A transformer is an electric power converter that transfers electrical power from one network to another through inductively di-coupled conductors-the transformer's coils. A varying current in the main or primary winding prepares a varying magnetic flux in the transformer's core and thus a changing magnetic field through the secondary winding. That varying magnetic field produced a varying electromotive force (EMF), or "voltage", in the secondary winding. That effect is known as inductive coupling.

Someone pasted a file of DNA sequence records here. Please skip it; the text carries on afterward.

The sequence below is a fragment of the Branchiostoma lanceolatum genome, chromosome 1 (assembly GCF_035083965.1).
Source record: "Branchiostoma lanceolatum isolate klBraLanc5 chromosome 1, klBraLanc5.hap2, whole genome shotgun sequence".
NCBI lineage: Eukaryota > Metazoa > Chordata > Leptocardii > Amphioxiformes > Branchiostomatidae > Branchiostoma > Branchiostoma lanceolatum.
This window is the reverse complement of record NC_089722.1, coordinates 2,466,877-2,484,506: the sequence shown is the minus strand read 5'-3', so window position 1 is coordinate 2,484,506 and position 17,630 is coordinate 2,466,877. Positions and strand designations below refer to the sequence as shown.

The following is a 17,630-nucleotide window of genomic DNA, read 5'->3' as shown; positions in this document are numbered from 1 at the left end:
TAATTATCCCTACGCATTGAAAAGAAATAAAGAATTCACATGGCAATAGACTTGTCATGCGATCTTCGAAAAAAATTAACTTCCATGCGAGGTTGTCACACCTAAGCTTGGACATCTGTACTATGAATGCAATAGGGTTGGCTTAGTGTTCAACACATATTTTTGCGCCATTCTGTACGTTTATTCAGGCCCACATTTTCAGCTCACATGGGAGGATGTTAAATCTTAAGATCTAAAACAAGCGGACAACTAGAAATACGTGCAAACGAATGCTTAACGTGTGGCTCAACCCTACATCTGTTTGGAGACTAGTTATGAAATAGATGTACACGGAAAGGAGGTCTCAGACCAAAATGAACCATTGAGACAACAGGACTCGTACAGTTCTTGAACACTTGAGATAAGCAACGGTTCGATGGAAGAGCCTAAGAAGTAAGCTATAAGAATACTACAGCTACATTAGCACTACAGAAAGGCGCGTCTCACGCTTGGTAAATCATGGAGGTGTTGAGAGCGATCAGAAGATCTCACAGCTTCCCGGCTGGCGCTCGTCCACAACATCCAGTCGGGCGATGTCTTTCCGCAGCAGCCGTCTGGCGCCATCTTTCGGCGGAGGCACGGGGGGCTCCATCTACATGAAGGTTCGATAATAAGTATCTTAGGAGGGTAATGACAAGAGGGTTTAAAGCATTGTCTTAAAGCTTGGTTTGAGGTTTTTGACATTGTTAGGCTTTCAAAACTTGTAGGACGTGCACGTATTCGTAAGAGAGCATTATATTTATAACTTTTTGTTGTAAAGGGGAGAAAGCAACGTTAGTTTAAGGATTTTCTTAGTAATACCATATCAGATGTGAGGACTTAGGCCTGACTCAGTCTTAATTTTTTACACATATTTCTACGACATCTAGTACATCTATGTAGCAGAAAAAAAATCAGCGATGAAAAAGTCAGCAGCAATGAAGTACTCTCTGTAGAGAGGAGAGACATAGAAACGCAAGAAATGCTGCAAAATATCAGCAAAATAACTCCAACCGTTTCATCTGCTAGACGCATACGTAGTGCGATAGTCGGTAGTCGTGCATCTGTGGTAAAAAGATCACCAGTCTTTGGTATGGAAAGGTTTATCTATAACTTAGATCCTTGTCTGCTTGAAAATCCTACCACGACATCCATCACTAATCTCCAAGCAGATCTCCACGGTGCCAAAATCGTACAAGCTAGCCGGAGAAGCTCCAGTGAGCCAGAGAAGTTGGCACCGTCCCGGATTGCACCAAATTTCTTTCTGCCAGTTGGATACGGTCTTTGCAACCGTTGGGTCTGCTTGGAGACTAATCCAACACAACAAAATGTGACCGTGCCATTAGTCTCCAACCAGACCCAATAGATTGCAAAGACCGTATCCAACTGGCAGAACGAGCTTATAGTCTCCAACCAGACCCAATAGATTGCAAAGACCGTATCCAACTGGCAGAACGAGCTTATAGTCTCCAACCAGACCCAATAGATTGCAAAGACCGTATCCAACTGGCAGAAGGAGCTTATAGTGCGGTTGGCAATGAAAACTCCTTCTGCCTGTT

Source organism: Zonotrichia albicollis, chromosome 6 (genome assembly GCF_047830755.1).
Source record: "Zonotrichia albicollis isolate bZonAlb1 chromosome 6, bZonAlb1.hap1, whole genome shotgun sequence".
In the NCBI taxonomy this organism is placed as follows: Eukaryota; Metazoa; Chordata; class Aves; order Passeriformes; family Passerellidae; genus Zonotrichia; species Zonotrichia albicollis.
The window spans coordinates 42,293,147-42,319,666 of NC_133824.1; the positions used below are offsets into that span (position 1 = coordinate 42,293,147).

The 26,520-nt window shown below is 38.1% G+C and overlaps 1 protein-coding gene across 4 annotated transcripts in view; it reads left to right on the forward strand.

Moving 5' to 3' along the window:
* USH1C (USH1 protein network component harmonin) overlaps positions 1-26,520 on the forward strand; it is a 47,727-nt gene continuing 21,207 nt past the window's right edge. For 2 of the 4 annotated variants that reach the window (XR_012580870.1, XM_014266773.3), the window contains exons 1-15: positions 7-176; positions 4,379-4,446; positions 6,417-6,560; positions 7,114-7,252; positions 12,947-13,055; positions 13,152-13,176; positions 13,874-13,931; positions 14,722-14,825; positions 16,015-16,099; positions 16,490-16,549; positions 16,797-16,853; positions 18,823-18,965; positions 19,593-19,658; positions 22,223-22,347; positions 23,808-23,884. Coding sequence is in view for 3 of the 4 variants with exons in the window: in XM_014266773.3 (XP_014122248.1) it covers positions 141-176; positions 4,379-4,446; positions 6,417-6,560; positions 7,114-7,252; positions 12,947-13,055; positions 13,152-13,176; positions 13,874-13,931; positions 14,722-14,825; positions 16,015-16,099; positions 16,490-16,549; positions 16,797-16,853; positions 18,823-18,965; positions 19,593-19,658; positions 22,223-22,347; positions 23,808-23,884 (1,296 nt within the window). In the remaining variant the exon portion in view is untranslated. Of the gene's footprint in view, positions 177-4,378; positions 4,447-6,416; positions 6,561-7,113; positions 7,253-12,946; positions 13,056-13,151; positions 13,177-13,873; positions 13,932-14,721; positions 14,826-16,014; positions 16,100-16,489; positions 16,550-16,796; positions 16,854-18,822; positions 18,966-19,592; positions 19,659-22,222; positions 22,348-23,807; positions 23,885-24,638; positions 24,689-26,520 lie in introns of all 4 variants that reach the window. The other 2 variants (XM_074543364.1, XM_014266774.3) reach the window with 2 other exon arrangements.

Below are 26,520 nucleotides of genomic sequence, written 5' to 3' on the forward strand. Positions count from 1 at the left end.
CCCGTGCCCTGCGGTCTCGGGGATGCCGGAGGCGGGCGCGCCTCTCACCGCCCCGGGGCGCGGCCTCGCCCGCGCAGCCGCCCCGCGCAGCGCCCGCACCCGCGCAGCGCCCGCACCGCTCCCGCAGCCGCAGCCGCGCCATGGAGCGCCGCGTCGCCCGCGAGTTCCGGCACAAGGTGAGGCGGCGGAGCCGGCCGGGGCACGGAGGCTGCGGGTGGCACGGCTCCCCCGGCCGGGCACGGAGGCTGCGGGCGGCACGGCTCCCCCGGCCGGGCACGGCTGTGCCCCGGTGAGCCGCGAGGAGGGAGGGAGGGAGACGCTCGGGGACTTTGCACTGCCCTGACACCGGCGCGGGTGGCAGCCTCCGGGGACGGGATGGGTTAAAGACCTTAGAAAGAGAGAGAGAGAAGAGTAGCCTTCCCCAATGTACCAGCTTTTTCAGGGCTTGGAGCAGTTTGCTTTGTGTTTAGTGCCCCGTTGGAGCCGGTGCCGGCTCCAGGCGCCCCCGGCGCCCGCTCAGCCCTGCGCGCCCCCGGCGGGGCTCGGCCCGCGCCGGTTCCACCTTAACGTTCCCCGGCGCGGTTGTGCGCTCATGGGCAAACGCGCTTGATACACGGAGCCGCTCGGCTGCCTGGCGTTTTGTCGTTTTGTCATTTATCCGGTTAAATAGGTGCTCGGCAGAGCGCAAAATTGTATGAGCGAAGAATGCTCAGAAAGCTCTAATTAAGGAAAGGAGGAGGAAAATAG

If a load is related to the secondary winding, current may goes in this winding, and electrical power will be transferred from the primary network through the transformer to the load. In an ideal transformer, the generated voltage in the secondary winding (Vs) is in proportion to the primary voltage (Vp) and is provided by the ratio of the number of turns in the secondary (Ns) to the number of moves in the primary (Np) as follows:
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